Simply Resourceful

Simple ways to be more conscious about how we use our resources.

Sweet Potato Harvest!


This was our first year growing sweet potatoes.  We spent $10 for three plants from Baker Creek Heirloom Seed Company and we harvested 36.92 pounds of sweet potatoes!  Estimating the price for organic sweet potatoes at $1.73/pound, our harvest would have cost $63.87 from a store.  Growing sweet potatoes was very easy.  The only challenge was keeping them watered and weeded the first month of growing.  The variety we grew was Molokai Purple.

The picture above looks like a giant weed patch but this is how our sweet potato patch looked by autumn.  The vines literally took over and sprawled everywhere!  The carrots got lost among the vines and were eventually smothered and dead, but the loss of carrots was worth the harvest of sweet potatoes.  It does help that we still have a LOT of carrots still in canning jars from last year.   

Sweet potatoes produce potatoes only where the "slip" was planted.  The vines look pretty and take over the garden, but only potatoes grow at the base of the plant.  It's kind of a gnarly mess and the potatoes reach about 18 inches from the center so begin digging at least 18 inches from the base to reduce damage to the potatoes.

A potato fork works really well without a lot of damage to the potatoes.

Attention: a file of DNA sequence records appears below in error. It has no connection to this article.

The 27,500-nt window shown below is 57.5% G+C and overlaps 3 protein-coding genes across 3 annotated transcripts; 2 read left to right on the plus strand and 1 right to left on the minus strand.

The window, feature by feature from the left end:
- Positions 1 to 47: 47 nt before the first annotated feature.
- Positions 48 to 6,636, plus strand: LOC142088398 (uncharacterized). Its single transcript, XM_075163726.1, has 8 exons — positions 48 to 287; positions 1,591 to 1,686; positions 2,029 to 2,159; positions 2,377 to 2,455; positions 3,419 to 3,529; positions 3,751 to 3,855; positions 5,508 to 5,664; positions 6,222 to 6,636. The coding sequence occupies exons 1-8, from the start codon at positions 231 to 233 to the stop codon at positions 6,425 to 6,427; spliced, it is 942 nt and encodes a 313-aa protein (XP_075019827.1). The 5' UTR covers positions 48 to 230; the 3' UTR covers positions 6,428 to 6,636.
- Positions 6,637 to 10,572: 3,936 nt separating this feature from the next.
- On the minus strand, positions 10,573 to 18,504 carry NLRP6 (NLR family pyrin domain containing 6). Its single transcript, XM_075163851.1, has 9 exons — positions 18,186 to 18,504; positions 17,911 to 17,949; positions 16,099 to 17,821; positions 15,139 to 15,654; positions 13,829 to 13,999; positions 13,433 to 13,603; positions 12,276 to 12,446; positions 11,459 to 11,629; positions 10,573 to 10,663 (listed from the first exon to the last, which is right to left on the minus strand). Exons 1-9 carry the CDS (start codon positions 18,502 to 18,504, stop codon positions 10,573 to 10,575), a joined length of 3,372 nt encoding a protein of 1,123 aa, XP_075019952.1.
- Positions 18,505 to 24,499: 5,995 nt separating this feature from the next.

We discovered that potatoes grow really long and easily get broken when pulled.

When harvesting root crops, it's always entertaining to have a young child digging in the soil.  It's like finding buried treasure, you just never know how big the next potato will be or where it will be located!

After harvesting, the potatoes were left on the front porch for ten days where they received only a few hours of direct sunlight a few hours in the morning.  The potatoes on the left were dug first and all came from one plant.  The wetter-looking potatoes on the right side came from the other two plants.  Jon and I aren't sure why the first planted yielded such large tubers.

It's hard to see in the picture, but Jon is holding one of the tubers in his hand.  You can see that the width of the potato is as wide as his wrist.  We are still excited that we grew such large 'taters without much work.  We just planted the slips, watered and weeded them for about a month and left them alone for the rest of the summer. 

We read online that we can grow our own sweet potato slips using vine cuttings.  I used the tips of the vines so there was only one cut end instead of two.



The bottom leaves were removed and placed in mason jars with water.  They are somewhat decorative and will remain inside until next spring.  A friend of ours received a few cuttings as well.  Ten dollars for three slips isn't that big of a deal when considering the harvest yield, but it would be nice to be a little more self-sufficient and not be using fossil fuels to send potato slips in the mail.

These sweet potatoes do stain and could make a great dye for crafts.


2 comments :

Anonymous November 8, 2015 at 12:09 PM  

Put A sweet potato in A glass of water in early spring and it will grow slips. Larry in Tennessee

Holly November 8, 2015 at 12:23 PM  

Thanks for the suggestion Larry, I will give that a try as well!

Holly

About this blog

A weekly update on our adventures of trying to be more self-sufficient by using resources wisely. We explore a variety of topics that most broadly fit in the "Homesteading" category, i.e. beekeeping, organic gardening, edible landscaping/fruit forest, food preservation/canning, woodworking, soap-making, and environmental stewardship.

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